Russia turns to priest to teach children how to fly drones in Church school

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Russia is now turning to school-age children to improve their chances of victory in Ukraine after Vladimir Putin’s hope for a swift win completely collapsed.

The Kremlin is confirmed to have now hired a priest to teach students at a Church school in the Krasnodar region how to operate unmanned aerial vehicles (UAVs) in combat.

Orthodox priest Igor Biryukov told Russian outlet Lenta that the training programme will teach pupils how to fly drones and will use technical simulators to help the youngsters familiarise themselves with the vehicles.

Biryukov said: “So far we have five laptops for general practice and three laptops for drone practice.

“There is also a fleet of drones. But our logistics will improve as donations come in. We intend to improve our inventory.

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“The amount of hardware will also expand. I think that in the future we will acquire the so-called all-terrain drones.”

Biryukov’s new school opened earlier this month to the children of parishioners in the city of Prochnookopskaya, 355km east of the city of Novorossiysk on the Black Sea.

The launch of the new training programme comes weeks after the Kremlin announced students in high school would need to attend mandatory drone training.

They will be expected to learn how to operate the vehicles as well as how to use them for reconnaissance.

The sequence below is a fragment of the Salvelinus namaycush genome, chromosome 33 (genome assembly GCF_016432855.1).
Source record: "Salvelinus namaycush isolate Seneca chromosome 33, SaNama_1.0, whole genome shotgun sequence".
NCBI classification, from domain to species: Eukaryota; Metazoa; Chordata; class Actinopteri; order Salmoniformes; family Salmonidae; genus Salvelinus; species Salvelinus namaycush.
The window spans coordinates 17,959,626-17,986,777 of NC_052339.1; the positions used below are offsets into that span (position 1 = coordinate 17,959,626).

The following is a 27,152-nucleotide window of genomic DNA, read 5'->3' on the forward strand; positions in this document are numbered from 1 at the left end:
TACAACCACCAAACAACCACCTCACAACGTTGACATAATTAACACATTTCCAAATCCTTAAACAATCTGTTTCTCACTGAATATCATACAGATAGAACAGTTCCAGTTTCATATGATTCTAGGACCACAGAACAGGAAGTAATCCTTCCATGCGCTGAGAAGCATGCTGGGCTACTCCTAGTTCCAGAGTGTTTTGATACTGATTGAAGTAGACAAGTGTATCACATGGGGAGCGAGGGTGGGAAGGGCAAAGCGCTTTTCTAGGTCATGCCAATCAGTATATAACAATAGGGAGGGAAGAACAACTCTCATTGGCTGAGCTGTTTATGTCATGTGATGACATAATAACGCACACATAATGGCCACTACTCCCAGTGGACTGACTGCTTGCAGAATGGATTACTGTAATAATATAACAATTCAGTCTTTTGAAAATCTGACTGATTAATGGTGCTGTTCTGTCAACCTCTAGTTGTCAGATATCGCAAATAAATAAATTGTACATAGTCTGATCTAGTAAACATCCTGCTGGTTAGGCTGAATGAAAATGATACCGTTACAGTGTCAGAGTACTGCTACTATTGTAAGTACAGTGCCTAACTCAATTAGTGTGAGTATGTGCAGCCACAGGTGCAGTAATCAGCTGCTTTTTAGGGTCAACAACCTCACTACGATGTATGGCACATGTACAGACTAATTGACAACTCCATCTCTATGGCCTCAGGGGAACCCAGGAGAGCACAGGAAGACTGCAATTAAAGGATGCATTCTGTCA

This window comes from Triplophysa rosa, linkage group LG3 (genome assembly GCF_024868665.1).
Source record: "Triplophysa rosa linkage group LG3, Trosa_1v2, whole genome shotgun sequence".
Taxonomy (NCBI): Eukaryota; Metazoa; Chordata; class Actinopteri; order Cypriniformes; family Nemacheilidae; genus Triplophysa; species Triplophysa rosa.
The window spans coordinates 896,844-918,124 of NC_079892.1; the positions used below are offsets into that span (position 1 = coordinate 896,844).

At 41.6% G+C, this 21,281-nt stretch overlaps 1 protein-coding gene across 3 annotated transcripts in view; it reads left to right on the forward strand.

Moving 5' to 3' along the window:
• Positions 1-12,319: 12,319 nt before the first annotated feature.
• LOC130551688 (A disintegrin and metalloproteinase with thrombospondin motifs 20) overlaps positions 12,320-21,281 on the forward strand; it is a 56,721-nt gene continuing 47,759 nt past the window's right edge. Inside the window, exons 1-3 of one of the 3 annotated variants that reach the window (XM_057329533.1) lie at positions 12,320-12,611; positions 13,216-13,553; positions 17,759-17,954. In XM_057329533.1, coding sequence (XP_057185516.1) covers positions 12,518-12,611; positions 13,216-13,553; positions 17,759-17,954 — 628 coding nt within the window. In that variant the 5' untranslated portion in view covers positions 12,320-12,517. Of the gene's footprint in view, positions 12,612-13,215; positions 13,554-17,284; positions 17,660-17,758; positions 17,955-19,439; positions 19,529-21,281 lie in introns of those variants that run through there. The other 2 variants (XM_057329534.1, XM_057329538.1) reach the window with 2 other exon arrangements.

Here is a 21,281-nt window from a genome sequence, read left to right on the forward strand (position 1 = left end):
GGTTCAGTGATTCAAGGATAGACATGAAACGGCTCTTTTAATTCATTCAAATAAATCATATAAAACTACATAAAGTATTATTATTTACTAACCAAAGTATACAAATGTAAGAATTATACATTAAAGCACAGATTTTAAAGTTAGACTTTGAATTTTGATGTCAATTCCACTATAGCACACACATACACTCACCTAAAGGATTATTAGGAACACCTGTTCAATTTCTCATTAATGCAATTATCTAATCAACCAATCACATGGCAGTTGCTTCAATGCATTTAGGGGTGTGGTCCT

First Deputy Minister of Defense Ruslan Tsalikov said over the summer that the new training programme had received the go-ahead from the Russian Ministry of Education, and would teach students the fundamentals “terrain reconnaissance and enemy unmanned aerial vehicle combat methods.”

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Russia had previously announced schools would implement new courses on how to use assault rifles and hand grenades.

The British Defence Ministry said in an intelligence report that the new programme would allow Putin to cut down on training times as the Russian Army struggles to maintain troops number amid a high turnaround.

They said that the training would serve three principal purposes: “To indoctrinate students with the Kremlin rationale for the ‘Special Military Operation’, instil students with a martial mindset, and reduce training timelines for onwards mobilisation and deployment.”

Putin has been struggling to recruit and sufficiently train enough men to keep his war in Ukraine going.

Since his Army failed to deliver on its initial goals in 2022, the Russian President has been changing conscription regulations in order to maintain control of the frontline.

In July, Putin announced the maximum age of conscription would increase to 30 from 2024, meaning anyone aged 18 and above will have to serve at least one year in the army.

Conscripts will also be forbidden from leaving Russia from the day after they receive their summons.

The bill also granted regional governors the power to establish local paramilitary units when martial law is in place.

And last month he increased fines to 30,000 rubles for conscripts who fail to show up at an enlistment office once they have their papers.

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